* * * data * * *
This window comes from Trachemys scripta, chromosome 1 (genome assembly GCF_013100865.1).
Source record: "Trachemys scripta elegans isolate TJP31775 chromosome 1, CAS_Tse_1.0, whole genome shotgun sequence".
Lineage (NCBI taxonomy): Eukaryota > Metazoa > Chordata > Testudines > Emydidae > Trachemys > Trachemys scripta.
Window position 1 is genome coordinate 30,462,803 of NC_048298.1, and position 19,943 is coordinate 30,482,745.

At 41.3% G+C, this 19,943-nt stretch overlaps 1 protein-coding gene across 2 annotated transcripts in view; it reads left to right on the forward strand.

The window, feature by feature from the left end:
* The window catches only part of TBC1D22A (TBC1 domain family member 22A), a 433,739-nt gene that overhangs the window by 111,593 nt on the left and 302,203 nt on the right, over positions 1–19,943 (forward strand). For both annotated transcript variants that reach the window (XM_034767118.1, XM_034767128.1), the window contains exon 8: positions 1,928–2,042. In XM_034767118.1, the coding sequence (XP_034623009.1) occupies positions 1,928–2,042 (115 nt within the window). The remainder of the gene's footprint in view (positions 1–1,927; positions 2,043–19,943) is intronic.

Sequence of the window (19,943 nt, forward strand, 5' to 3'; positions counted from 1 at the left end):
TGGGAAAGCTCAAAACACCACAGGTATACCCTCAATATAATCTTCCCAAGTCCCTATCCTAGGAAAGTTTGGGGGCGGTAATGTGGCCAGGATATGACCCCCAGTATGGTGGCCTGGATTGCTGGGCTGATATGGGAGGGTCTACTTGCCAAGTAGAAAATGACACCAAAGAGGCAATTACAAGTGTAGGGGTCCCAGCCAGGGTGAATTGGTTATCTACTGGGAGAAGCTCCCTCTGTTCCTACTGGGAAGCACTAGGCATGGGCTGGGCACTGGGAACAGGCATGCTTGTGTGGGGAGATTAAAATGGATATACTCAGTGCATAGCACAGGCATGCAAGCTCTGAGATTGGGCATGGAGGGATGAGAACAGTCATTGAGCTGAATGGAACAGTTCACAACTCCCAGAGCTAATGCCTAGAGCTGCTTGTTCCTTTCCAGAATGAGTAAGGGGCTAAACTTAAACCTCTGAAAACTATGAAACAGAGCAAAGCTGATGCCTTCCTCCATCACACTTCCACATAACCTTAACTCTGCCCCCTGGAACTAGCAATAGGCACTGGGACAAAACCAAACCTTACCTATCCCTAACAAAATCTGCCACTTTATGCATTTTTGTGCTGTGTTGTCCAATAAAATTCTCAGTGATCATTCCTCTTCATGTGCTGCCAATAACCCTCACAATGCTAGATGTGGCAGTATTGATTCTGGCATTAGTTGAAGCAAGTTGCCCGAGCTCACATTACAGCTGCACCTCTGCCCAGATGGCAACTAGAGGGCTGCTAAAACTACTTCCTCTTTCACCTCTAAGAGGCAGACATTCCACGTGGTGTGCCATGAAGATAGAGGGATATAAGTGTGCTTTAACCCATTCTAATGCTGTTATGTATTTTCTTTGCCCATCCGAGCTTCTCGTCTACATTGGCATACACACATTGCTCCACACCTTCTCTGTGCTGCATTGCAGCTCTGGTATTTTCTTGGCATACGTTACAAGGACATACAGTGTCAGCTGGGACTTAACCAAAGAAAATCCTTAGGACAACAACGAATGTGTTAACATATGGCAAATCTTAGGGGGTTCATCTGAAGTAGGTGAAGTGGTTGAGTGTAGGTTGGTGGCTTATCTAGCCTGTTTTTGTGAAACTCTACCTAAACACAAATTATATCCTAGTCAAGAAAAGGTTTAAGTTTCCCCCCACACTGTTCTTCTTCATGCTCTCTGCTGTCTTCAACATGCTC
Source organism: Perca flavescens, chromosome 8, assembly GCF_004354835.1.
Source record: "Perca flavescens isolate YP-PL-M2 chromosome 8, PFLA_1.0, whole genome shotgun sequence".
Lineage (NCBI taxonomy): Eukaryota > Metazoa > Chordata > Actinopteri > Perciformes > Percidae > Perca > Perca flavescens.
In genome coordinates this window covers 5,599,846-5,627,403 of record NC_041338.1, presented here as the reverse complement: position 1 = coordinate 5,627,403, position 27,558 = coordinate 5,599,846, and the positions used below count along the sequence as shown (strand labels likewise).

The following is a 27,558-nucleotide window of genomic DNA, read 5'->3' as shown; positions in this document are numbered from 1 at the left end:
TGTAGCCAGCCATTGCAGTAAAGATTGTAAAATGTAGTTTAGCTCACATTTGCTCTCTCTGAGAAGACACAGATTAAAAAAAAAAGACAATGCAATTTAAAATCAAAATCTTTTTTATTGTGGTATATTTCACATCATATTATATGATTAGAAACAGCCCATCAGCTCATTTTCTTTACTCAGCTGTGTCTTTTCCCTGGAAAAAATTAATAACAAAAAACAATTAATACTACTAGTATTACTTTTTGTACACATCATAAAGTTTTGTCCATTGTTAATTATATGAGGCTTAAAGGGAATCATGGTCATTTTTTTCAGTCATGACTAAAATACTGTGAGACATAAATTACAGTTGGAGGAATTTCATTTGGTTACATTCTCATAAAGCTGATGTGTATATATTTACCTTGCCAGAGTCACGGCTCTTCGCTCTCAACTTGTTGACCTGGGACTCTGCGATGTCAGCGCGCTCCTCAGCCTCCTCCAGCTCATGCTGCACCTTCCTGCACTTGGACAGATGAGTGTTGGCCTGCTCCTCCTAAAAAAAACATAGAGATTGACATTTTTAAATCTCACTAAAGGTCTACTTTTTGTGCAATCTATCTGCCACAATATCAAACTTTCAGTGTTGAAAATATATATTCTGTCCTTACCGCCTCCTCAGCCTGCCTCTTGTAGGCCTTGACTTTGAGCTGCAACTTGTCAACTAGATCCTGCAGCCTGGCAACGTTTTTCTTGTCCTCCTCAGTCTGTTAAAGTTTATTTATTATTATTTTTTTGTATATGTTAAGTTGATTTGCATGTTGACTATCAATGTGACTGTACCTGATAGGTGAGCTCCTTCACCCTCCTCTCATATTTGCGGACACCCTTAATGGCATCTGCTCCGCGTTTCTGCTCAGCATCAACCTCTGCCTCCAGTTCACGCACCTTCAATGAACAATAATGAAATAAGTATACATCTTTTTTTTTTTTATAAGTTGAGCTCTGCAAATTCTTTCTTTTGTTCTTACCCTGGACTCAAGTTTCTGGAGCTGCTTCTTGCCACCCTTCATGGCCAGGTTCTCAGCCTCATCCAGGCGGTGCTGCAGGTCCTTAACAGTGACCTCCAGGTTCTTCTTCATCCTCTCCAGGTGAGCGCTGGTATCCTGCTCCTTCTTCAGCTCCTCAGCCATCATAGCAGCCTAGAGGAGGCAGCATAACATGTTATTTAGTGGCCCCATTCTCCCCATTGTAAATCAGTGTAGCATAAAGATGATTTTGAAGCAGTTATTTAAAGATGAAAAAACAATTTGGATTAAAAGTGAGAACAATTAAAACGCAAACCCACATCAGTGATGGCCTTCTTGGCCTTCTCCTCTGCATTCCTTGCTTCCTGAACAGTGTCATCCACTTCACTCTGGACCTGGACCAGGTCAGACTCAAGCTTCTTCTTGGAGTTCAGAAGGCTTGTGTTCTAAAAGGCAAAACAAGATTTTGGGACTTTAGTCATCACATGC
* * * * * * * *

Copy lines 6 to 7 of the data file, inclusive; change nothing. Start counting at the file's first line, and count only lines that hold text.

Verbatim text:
The window, feature by feature from the left end:
* The window catches only part of TBC1D22A (TBC1 domain family member 22A), a 433,739-nt gene that overhangs the window by 111,593 nt on the left and 302,203 nt on the right, over positions 1–19,943 (forward strand). For both annotated transcript variants that reach the window (XM_034767118.1, XM_034767128.1), the window contains exon 8: positions 1,928–2,042. In XM_034767118.1, the coding sequence (XP_034623009.1) occupies positions 1,928–2,042 (115 nt within the window). The remainder of the gene's footprint in view (positions 1–1,927; positions 2,043–19,943) is intronic.